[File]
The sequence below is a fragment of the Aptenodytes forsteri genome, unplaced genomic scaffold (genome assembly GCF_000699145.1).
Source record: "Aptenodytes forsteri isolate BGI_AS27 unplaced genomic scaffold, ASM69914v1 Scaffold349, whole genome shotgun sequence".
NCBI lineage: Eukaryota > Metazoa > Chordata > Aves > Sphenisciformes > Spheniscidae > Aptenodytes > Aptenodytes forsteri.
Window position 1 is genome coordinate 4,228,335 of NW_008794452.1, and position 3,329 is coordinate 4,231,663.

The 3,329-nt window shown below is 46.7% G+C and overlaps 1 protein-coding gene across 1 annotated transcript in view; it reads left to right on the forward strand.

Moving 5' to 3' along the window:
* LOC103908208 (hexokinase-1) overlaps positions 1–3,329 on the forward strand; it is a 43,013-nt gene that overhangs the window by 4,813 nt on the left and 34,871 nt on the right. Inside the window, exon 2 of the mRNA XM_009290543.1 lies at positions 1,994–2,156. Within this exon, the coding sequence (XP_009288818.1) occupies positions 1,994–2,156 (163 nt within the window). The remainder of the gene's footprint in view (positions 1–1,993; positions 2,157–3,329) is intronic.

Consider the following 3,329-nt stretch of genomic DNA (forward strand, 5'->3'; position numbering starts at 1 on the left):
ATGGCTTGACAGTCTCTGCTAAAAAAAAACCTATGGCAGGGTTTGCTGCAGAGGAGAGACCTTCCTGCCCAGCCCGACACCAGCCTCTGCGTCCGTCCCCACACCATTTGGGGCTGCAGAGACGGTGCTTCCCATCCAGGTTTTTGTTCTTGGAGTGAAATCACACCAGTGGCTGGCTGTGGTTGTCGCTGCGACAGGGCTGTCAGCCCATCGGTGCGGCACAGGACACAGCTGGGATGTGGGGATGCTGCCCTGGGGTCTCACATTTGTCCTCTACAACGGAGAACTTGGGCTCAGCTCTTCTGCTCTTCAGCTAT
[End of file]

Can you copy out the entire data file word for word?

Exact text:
The sequence below is a fragment of the Aptenodytes forsteri genome, unplaced genomic scaffold (genome assembly GCF_000699145.1).
Source record: "Aptenodytes forsteri isolate BGI_AS27 unplaced genomic scaffold, ASM69914v1 Scaffold349, whole genome shotgun sequence".
NCBI lineage: Eukaryota > Metazoa > Chordata > Aves > Sphenisciformes > Spheniscidae > Aptenodytes > Aptenodytes forsteri.
Window position 1 is genome coordinate 4,228,335 of NW_008794452.1, and position 3,329 is coordinate 4,231,663.

The 3,329-nt window shown below is 46.7% G+C and overlaps 1 protein-coding gene across 1 annotated transcript in view; it reads left to right on the forward strand.

Moving 5' to 3' along the window:
* LOC103908208 (hexokinase-1) overlaps positions 1–3,329 on the forward strand; it is a 43,013-nt gene that overhangs the window by 4,813 nt on the left and 34,871 nt on the right. Inside the window, exon 2 of the mRNA XM_009290543.1 lies at positions 1,994–2,156. Within this exon, the coding sequence (XP_009288818.1) occupies positions 1,994–2,156 (163 nt within the window). The remainder of the gene's footprint in view (positions 1–1,993; positions 2,157–3,329) is intronic.

Consider the following 3,329-nt stretch of genomic DNA (forward strand, 5'->3'; position numbering starts at 1 on the left):
ATGGCTTGACAGTCTCTGCTAAAAAAAAACCTATGGCAGGGTTTGCTGCAGAGGAGAGACCTTCCTGCCCAGCCCGACACCAGCCTCTGCGTCCGTCCCCACACCATTTGGGGCTGCAGAGACGGTGCTTCCCATCCAGGTTTTTGTTCTTGGAGTGAAATCACACCAGTGGCTGGCTGTGGTTGTCGCTGCGACAGGGCTGTCAGCCCATCGGTGCGGCACAGGACACAGCTGGGATGTGGGGATGCTGCCCTGGGGTCTCACATTTGTCCTCTACAACGGAGAACTTGGGCTCAGCTCTTCTGCTCTTCAGCTAT